Another reconstruction took place about 1915, when the building next to Reed’s Inn was built, at a cost of $1371.00. More horse barns were built in 1922. In October 1928, Charles Dietz sold some needed acreage to the association for a grandstand and race track. In 1938, the grandstand was moved from along Route 25 to its present location. D. A. Kessler Construction Company of Mt. Carmel made another race track in 1939.
From the very beginning, deep hand dug wells supplied the fairgrounds with water. In 1935, underground pipes were laid to connect to the Gratz Water supply.
Since Gratz was the home of the only fairground in these parts, it drew attention to would-be exhibitors for many miles around. Starting at the northern area, competition was drawn from Northumberland County, to the vicinity of what is now Line Mountain. It included all of Mahantongo Valley to the Susquehanna River. On the opposite side, people participated from as far away as Tremont, and from there to Peter’s Mountain, and the river. Persons who were affiliated with the Gratz Fair, and who lived in surrounding communities, provided a place to drop off items for exhibit. In 1901, these representatives received the exhibits: From Lykens – Dr. A. G. Stanley, Dr. J. N. Baker, H. H. Tallman, and Sheriff Reiff; From Williamstown – Solomon Hess, and P. H. Meehan; From Berrysburg – Joseph Romberger, and J. W. Deibler; From Elizabethville – H. H. Weaver; From Tower City – Eli Kauffman. They gave the ladies a special invitation to send exhibits. Many other exhibits at the fair were not in competition. During the 1880s, much emphasis was placed on music. The Keystone Organs and Somer Pianos were on special exhibit, sponsored by Breimeler Brothers of Berrysburg. Professor Buehler exhibited his musical skills, by performing on a Miller Organ.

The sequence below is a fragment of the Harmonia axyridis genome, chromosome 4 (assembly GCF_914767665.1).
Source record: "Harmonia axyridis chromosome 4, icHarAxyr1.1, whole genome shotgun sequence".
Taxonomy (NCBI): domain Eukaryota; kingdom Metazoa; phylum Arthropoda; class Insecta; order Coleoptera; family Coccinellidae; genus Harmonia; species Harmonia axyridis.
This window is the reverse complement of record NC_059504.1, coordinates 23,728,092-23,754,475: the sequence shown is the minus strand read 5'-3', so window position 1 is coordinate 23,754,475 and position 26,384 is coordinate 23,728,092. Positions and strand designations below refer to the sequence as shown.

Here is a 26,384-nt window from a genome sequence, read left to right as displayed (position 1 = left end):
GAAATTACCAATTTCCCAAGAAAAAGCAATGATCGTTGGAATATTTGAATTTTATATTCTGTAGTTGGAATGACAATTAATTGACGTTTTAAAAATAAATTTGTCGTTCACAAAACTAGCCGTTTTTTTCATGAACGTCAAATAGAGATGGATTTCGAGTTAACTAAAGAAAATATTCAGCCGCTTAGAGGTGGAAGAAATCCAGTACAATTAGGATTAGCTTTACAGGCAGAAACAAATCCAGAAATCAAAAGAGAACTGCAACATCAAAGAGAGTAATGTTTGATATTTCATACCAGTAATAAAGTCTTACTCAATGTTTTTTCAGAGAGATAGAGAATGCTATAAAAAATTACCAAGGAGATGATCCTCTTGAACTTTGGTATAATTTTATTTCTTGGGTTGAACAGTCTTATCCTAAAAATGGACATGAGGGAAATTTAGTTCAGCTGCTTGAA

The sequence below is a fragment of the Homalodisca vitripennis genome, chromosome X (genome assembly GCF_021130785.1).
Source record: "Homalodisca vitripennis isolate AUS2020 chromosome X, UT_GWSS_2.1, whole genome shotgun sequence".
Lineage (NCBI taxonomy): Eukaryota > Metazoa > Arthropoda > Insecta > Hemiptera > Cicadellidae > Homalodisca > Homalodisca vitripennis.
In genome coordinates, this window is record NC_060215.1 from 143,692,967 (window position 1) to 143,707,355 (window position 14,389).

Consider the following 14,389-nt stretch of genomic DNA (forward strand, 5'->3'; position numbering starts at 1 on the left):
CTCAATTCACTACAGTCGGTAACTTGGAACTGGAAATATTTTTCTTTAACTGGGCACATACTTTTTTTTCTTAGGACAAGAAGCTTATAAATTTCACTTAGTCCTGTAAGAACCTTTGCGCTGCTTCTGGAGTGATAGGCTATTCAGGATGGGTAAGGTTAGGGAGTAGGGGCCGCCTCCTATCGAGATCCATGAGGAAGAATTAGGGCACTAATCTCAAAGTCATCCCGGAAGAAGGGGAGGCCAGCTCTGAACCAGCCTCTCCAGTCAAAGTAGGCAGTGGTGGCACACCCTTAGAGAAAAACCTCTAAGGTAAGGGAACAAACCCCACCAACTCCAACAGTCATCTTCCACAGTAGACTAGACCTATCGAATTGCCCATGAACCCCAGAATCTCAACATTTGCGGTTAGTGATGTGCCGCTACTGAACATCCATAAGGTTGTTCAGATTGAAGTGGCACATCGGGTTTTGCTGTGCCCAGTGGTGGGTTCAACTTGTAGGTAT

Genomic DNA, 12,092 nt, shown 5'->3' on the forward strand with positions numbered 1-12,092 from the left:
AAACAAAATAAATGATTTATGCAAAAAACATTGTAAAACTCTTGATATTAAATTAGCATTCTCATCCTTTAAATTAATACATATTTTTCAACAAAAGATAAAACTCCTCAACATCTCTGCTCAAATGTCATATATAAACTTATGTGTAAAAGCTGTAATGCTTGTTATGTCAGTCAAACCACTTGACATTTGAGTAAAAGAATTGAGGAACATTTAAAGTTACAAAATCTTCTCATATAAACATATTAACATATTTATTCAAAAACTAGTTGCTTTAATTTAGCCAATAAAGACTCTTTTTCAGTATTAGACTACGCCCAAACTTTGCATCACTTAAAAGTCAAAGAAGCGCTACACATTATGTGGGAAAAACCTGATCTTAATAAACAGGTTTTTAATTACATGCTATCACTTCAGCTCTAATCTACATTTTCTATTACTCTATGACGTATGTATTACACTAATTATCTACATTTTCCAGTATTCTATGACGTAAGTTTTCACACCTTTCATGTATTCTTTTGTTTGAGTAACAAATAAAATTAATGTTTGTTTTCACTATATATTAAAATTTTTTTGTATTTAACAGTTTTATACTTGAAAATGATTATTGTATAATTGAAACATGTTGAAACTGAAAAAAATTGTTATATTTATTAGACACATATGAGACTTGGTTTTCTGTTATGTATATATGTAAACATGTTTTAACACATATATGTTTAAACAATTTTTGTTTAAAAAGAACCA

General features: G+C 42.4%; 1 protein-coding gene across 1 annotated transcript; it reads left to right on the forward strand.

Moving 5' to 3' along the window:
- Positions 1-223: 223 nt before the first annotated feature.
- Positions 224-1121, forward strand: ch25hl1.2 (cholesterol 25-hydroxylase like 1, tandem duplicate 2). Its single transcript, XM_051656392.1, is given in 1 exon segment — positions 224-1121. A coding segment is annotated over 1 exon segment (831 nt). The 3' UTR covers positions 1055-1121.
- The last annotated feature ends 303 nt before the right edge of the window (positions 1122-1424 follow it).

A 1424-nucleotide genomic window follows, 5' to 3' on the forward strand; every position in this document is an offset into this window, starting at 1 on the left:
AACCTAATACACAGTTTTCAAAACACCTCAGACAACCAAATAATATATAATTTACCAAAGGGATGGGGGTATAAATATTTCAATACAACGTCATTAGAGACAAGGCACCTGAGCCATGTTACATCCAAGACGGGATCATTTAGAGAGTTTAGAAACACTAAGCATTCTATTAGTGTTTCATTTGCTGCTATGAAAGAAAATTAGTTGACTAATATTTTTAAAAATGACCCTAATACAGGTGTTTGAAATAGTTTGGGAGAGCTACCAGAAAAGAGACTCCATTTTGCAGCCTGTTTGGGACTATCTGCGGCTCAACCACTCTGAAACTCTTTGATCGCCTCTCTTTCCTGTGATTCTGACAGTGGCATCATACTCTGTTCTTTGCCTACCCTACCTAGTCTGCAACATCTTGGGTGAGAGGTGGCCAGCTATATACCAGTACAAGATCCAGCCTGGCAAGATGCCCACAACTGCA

In recent years, school exhibits of art, industrial art, FFA showcases and more are a big attraction.